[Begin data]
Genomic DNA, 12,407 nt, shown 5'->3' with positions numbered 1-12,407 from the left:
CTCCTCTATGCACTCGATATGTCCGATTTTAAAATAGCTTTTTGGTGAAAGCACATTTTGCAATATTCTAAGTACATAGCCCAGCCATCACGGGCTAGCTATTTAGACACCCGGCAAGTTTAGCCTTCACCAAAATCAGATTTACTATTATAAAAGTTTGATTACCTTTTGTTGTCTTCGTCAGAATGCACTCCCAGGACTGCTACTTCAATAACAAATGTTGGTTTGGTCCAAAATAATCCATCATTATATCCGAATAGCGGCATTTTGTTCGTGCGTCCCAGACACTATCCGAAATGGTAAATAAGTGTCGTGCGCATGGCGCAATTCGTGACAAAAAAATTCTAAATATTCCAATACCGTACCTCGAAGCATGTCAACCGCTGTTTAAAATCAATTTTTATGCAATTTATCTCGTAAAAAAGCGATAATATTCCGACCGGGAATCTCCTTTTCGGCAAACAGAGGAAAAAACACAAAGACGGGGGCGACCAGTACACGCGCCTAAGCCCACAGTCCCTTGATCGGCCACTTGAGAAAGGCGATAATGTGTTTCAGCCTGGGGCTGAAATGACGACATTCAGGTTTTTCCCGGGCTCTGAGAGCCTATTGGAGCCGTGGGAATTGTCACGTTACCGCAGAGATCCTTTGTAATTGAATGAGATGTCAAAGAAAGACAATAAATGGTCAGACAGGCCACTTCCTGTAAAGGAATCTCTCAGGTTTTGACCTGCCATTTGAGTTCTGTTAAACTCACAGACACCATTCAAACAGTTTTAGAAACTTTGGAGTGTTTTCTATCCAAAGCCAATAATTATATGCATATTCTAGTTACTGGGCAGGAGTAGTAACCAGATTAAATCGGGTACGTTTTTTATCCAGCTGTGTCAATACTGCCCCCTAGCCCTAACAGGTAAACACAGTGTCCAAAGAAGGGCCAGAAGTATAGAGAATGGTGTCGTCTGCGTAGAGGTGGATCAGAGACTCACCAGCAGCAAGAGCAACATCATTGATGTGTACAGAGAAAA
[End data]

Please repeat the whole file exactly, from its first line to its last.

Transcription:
Genomic DNA, 12,407 nt, shown 5'->3' with positions numbered 1-12,407 from the left:
CTCCTCTATGCACTCGATATGTCCGATTTTAAAATAGCTTTTTGGTGAAAGCACATTTTGCAATATTCTAAGTACATAGCCCAGCCATCACGGGCTAGCTATTTAGACACCCGGCAAGTTTAGCCTTCACCAAAATCAGATTTACTATTATAAAAGTTTGATTACCTTTTGTTGTCTTCGTCAGAATGCACTCCCAGGACTGCTACTTCAATAACAAATGTTGGTTTGGTCCAAAATAATCCATCATTATATCCGAATAGCGGCATTTTGTTCGTGCGTCCCAGACACTATCCGAAATGGTAAATAAGTGTCGTGCGCATGGCGCAATTCGTGACAAAAAAATTCTAAATATTCCAATACCGTACCTCGAAGCATGTCAACCGCTGTTTAAAATCAATTTTTATGCAATTTATCTCGTAAAAAAGCGATAATATTCCGACCGGGAATCTCCTTTTCGGCAAACAGAGGAAAAAACACAAAGACGGGGGCGACCAGTACACGCGCCTAAGCCCACAGTCCCTTGATCGGCCACTTGAGAAAGGCGATAATGTGTTTCAGCCTGGGGCTGAAATGACGACATTCAGGTTTTTCCCGGGCTCTGAGAGCCTATTGGAGCCGTGGGAATTGTCACGTTACCGCAGAGATCCTTTGTAATTGAATGAGATGTCAAAGAAAGACAATAAATGGTCAGACAGGCCACTTCCTGTAAAGGAATCTCTCAGGTTTTGACCTGCCATTTGAGTTCTGTTAAACTCACAGACACCATTCAAACAGTTTTAGAAACTTTGGAGTGTTTTCTATCCAAAGCCAATAATTATATGCATATTCTAGTTACTGGGCAGGAGTAGTAACCAGATTAAATCGGGTACGTTTTTTATCCAGCTGTGTCAATACTGCCCCCTAGCCCTAACAGGTAAACACAGTGTCCAAAGAAGGGCCAGAAGTATAGAGAATGGTGTCGTCTGCGTAGAGGTGGATCAGAGACTCACCAGCAGCAAGAGCAACATCATTGATGTGTACAGAGAAAA